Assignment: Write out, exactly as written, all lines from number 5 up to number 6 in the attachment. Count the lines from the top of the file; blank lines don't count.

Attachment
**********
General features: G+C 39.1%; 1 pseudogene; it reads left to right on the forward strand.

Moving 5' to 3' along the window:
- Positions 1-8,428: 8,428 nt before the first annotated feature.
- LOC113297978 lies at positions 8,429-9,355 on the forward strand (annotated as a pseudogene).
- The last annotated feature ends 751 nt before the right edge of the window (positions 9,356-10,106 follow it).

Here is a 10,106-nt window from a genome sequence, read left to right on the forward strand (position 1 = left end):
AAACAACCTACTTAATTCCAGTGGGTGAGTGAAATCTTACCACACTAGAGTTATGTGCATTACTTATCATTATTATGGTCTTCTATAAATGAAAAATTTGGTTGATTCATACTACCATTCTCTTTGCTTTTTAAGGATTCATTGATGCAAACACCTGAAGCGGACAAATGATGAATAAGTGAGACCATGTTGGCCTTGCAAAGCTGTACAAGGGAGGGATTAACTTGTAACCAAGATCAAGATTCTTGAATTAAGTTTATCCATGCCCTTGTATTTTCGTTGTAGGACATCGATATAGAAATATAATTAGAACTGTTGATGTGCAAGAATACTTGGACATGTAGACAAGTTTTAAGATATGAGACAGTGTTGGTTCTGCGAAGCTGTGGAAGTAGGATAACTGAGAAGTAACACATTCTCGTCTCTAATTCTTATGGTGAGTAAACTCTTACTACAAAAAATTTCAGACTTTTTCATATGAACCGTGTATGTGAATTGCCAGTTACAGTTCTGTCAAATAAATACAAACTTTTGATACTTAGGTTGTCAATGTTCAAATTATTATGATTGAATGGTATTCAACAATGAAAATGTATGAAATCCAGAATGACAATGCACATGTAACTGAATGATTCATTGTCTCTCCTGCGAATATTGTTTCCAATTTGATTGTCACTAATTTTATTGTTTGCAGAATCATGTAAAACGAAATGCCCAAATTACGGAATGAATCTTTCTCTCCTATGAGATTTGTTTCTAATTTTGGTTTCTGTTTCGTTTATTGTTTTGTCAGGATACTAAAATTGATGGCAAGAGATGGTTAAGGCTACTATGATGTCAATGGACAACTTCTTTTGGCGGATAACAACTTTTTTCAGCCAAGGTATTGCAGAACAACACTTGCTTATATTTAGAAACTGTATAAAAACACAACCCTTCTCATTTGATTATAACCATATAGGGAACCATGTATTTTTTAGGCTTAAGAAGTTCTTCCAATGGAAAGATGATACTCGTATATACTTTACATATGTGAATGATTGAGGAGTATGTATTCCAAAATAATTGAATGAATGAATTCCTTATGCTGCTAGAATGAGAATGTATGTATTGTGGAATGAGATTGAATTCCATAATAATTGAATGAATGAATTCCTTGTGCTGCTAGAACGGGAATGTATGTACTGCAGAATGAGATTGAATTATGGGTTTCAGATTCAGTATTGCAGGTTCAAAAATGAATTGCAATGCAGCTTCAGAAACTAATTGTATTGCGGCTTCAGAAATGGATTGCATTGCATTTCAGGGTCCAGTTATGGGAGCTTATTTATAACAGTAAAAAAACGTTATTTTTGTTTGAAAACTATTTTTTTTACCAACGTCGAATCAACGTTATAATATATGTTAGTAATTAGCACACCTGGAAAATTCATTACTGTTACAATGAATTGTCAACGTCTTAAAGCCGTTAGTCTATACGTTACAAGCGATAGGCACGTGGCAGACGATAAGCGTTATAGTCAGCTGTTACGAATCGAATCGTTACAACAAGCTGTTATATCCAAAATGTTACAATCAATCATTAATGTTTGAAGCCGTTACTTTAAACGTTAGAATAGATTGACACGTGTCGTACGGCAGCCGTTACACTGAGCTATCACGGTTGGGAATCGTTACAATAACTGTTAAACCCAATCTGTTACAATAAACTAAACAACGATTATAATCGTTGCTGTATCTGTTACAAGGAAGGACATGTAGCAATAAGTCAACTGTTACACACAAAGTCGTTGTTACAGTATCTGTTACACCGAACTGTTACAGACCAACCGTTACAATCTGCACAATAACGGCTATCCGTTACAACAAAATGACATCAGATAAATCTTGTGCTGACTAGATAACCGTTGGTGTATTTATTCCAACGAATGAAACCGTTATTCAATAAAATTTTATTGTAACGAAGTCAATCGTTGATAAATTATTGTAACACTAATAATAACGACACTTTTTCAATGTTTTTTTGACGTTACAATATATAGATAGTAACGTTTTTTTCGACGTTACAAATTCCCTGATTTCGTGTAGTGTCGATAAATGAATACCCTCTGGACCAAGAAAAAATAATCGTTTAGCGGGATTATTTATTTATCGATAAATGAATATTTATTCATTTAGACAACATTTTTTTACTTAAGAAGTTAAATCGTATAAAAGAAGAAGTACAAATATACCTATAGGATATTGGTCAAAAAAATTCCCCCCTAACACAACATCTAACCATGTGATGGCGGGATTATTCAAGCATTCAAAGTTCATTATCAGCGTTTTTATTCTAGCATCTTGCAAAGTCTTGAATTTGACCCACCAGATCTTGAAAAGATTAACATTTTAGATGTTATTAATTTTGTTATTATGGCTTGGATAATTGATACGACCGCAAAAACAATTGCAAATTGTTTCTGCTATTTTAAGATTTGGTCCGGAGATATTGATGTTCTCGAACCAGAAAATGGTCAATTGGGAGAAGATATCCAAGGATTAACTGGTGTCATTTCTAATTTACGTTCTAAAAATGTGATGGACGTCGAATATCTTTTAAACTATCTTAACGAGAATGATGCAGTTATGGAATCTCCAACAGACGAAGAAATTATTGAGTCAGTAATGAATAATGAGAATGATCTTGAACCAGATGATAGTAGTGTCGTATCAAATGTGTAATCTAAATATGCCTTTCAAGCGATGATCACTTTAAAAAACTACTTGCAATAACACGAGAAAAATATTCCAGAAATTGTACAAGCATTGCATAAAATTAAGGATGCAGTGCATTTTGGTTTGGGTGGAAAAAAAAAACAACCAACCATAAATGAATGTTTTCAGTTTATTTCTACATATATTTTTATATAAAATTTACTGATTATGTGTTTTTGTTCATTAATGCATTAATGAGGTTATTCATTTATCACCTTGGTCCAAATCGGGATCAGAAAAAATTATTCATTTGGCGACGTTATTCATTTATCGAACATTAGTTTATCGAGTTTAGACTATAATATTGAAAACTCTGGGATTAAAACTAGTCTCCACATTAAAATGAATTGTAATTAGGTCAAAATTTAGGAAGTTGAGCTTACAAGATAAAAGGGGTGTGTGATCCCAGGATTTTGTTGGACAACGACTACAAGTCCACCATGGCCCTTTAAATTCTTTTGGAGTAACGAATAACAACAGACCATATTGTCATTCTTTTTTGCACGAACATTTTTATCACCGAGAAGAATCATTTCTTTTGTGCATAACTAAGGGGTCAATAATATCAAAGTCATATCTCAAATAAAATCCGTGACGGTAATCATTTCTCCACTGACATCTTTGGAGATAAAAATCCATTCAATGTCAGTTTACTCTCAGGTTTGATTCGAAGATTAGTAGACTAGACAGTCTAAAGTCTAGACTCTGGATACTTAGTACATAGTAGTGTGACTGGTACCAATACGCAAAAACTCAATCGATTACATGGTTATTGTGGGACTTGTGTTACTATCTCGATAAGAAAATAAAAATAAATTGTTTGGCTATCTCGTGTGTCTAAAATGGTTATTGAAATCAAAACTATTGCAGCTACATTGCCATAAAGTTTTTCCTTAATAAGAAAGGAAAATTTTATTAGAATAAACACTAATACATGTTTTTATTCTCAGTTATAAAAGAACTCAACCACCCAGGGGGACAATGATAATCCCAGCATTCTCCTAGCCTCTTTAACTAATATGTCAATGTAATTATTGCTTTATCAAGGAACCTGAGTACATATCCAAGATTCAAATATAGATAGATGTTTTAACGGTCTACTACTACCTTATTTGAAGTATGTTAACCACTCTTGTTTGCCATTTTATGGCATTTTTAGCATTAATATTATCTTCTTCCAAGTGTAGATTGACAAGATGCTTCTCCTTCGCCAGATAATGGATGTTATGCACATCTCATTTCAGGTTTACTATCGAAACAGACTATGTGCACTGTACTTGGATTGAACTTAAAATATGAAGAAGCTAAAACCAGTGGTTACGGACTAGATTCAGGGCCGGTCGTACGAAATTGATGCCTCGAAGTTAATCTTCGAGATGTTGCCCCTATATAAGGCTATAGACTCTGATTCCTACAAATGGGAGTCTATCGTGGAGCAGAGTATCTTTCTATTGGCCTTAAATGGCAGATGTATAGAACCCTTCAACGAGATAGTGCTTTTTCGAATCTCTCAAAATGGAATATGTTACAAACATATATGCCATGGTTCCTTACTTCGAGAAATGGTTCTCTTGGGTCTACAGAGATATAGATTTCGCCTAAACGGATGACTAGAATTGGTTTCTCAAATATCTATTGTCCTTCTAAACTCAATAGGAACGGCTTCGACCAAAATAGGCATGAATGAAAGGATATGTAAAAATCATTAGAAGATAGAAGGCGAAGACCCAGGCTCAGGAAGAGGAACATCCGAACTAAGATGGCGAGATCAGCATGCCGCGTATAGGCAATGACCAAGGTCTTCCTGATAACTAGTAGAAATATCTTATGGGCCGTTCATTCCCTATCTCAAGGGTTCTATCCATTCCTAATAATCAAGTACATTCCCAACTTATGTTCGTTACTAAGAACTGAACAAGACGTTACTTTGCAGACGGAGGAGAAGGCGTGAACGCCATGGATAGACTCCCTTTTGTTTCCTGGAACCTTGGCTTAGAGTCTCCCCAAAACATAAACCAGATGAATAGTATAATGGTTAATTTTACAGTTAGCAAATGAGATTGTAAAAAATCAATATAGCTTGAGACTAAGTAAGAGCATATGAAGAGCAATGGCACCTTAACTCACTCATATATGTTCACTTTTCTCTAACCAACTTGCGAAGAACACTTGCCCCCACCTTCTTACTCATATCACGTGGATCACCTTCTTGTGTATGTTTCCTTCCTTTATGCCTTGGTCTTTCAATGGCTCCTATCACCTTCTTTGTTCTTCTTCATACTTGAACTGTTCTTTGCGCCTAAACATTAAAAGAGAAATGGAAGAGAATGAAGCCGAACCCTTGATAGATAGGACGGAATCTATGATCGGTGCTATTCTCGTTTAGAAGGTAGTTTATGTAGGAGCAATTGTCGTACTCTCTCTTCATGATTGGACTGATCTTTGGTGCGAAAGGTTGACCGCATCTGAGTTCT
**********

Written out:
- The last annotated feature ends 751 nt before the right edge of the window (positions 9,356-10,106 follow it).

Here is a 10,106-nt window from a genome sequence, read left to right on the forward strand (position 1 = left end):